Comments for Section 3 Flowchart   
Steps 11 to 12 (of 15)              

 

Step 11

Following Method Statement

 

1. Take possession of site
2. Assemble plant
3. Erect access and sheeting
4. Start Bonding Record – Continuous QC
5. Site inspection of materials
6. Obtain Engineering / Client Representative approval to commence further works

Site activities, preparation prior to start of installation
Step 11 defines the preparations and planning that should be considered prior to installation of the reinforcement.

The preparations include;

 

• Taking possession of the site
• Assembling plant
• Erecting access, sheeting, protective coverings etc.


The planning should include the development of a hold point list, containing all the critical activities in chronological order and the roles of those involved in confirming that the specific activity has been completed correctly.

Hold Point
Checked By
Method Statement  
Materials Inspection and Preparation
- reinforcement
- resin
 
Surface Preparation
- inspection
- mechanical test
 
Grout (filler) Profile  
Stage QC check and record
- Adhesive
- Reinforcement (if lay-up on site)
 
QA tests on site on reinforcement
- cure
- thickness - length
- dimensions
- flatness - curvature
- inspection
 
QA sample preparation for off-site tests
 

Hold points during installation

The Client Representative should approve that the appropriate level of planning and preparations have been completed before further site activities continue. Note, the approval process may require modification of the originally proposed site activity plan.

 

Step 12

 

Following Method Statement

 

1. Prepare surface (grit blast, wipe etc.)

2. QA tests:
    (a) Crack inspection & repair
    (b) Pull-off tests / stipple tests
    (c) Bonding Record

3. Obtain Engineer / Client representative approval to commence further works


Surface preparation

Step 12 defines the substrate surface preparation procedure. (See Step 11 for the relevant hold points.) Recommendations for the preparation of concrete, metallic and timber surfaces are provided elsewhere.

The surface preparation procedure should be provided by the adhesive or resin Material Supplier and confirmed by the Designer. It should also conform to the surface preparation used in the Classification Scheme and should include as a minimum:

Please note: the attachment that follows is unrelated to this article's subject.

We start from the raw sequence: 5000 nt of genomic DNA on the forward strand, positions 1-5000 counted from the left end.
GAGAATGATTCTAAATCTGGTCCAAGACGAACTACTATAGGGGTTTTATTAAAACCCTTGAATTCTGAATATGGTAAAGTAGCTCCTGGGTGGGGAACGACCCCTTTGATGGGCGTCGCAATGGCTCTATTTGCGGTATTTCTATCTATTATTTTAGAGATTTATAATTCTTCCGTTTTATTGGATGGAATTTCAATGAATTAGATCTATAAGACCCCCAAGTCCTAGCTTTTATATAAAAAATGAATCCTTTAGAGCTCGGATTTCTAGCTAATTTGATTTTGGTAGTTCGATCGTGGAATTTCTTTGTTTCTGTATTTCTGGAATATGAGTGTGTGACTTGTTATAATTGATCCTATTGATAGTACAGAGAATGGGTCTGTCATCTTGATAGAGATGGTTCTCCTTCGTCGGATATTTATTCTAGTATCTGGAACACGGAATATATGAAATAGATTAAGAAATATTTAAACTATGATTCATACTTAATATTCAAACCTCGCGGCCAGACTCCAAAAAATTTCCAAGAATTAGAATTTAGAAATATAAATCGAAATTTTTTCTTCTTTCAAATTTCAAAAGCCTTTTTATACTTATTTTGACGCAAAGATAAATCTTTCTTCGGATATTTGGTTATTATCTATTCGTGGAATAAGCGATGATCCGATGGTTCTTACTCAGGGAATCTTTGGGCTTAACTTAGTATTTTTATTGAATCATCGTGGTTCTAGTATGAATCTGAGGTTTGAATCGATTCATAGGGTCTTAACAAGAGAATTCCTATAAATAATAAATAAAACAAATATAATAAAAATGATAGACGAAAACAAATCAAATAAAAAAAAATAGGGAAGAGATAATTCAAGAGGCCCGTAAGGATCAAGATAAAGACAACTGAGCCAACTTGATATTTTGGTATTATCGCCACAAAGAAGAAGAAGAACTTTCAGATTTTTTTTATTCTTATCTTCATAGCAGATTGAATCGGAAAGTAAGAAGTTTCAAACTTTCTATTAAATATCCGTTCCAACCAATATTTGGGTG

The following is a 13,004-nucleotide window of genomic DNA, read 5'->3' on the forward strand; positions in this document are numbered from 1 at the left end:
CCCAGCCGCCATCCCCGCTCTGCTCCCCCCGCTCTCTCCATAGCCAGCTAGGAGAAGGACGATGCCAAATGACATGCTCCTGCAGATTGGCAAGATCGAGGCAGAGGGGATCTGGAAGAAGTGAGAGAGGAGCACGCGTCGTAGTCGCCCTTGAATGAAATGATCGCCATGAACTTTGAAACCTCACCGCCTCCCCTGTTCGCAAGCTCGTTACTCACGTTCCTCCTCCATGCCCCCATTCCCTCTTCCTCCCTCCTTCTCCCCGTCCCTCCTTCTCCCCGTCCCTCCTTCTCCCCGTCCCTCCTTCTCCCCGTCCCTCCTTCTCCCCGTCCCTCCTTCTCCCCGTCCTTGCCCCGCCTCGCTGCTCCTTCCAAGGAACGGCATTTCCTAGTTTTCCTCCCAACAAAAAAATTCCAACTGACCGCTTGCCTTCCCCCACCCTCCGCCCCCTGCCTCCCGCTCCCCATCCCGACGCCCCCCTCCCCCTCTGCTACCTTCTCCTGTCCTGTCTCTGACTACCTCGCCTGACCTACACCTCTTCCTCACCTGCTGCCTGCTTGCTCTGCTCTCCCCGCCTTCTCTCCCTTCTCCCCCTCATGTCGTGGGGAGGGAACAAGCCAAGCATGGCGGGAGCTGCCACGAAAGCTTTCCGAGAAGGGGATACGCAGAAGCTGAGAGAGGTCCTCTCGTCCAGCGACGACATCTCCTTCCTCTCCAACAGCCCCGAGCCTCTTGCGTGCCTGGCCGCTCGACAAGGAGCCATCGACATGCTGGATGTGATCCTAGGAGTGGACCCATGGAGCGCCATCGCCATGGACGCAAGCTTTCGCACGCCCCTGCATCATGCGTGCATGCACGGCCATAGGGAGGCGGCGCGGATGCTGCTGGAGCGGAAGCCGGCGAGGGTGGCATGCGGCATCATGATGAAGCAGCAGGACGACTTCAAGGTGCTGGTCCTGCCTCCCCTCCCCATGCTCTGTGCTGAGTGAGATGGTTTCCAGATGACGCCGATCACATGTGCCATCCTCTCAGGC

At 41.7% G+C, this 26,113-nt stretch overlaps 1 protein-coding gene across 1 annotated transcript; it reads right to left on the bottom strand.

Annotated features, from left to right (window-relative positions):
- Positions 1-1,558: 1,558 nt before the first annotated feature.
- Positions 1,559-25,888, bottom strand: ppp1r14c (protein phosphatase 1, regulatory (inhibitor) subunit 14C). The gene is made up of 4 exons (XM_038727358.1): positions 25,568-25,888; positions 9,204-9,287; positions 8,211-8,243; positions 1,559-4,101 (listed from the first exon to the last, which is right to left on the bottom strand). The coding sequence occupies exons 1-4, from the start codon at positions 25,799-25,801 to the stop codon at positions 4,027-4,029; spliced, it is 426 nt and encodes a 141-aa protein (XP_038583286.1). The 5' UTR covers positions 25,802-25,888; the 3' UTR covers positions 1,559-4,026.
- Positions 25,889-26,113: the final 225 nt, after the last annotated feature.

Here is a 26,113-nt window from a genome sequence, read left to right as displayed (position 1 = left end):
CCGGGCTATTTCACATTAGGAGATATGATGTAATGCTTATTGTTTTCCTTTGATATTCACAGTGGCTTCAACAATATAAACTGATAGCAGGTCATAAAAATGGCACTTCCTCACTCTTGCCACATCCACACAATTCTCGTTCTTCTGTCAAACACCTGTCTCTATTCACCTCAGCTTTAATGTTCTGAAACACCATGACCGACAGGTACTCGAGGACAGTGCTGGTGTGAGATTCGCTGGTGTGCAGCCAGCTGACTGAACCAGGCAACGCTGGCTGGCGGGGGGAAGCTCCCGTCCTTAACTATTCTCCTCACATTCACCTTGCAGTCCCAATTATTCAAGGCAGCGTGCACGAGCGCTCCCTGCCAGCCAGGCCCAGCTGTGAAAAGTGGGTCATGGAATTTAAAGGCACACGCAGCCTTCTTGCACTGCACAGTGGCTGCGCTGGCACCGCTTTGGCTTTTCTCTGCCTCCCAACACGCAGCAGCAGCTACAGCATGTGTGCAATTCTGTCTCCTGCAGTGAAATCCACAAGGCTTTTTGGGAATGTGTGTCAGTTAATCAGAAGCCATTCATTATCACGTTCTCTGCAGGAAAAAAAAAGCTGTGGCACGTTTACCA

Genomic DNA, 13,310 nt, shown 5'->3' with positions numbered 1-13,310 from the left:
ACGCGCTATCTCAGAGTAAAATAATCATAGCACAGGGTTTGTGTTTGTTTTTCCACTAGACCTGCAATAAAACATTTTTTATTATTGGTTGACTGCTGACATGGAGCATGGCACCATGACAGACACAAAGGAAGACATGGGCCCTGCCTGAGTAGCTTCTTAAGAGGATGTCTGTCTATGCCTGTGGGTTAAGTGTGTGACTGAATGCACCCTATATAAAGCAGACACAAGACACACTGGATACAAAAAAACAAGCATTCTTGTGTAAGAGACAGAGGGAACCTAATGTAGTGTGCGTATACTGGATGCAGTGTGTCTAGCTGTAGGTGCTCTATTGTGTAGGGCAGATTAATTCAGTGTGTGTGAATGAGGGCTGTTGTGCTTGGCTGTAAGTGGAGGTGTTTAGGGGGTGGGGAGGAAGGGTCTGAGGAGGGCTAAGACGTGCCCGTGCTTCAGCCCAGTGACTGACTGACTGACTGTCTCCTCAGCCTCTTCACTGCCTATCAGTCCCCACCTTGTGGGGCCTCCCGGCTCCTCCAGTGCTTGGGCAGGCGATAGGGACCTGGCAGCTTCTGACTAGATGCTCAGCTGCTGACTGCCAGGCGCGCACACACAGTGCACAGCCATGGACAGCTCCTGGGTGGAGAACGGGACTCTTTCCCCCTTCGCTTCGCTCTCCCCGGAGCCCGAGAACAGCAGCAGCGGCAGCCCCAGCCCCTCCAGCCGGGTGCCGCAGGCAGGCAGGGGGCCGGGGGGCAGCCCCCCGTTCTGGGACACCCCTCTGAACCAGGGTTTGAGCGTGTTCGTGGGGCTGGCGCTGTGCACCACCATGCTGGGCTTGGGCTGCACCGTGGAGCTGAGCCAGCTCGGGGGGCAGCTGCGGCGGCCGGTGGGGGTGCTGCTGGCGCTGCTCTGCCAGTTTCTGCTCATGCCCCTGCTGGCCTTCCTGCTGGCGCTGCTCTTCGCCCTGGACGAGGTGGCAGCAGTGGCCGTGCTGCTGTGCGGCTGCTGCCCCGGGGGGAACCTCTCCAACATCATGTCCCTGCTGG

• Surface preparation procedure (e.g. grit blast, clean wipe etc.)
            • Inspection procedure for prepared substrate and repair (if necessary) (see Step 14 for acceptable             defects)
            • Tests to be performed on prepared substrate
            • Primer application procedure (if required) and associated QC plan.

A continuous QC plan is recommended for the application of the primer and adhesive. The frequency of testing is one set of tests (see Step 13) per 50 kg of adhesive or resin.

If possible, once the surface preparation is completed a check should be made to ensure the surface is prepared as per the designated procedure. ISO 8501, 8502 and 8503 provides methods of assessing the presence of rust and mill scale, surface contaminants and the profile of the surface following preparation. ISO 8504 provides guidance on the preparation methods that are available for cleaning steel substrates.
TR-57 (2004) provides guidance on the surface preparation of concrete substrates and CIRIA C595 (2004) on steel substrates.

If required, prior to application of the adhesive, various tests can be performed to assess the quality of the bond surface. These include:

            • Surface roughness. A number of small kits can be purchased that measure the roughness of a             prepared surface.
            • Wettability test. Dyne pens can be calibrated to evaluate the wettability of a surface. These are             easy to use but can only be applied on non-porous surfaces, such as steel and FRP.
            • Stipple test. This test is qualitative in that a small amount of adhesive is applied to the surface             using a thin strip. The strip is then removed and if adhesive is still adhering to the surface then the             surface preparation can be considered to be as according to procedure.
            • Pull-off test. This is an established method for assessing bond quality. However, normal practice             requires steel dollies to be bonded and left to cure before testing. This can take a few days and is not             a quick means of immediately assessing the surface condition for bonding.

Recommendations for the assessment of surface preparation on steel, timber and concrete substrates are provided elsewhere.

The Client Representative should approve that the surface has been prepared according to the Specification before further site activities continue. Note, the approval process may require modification of the originally proposed surface preparation method.


 
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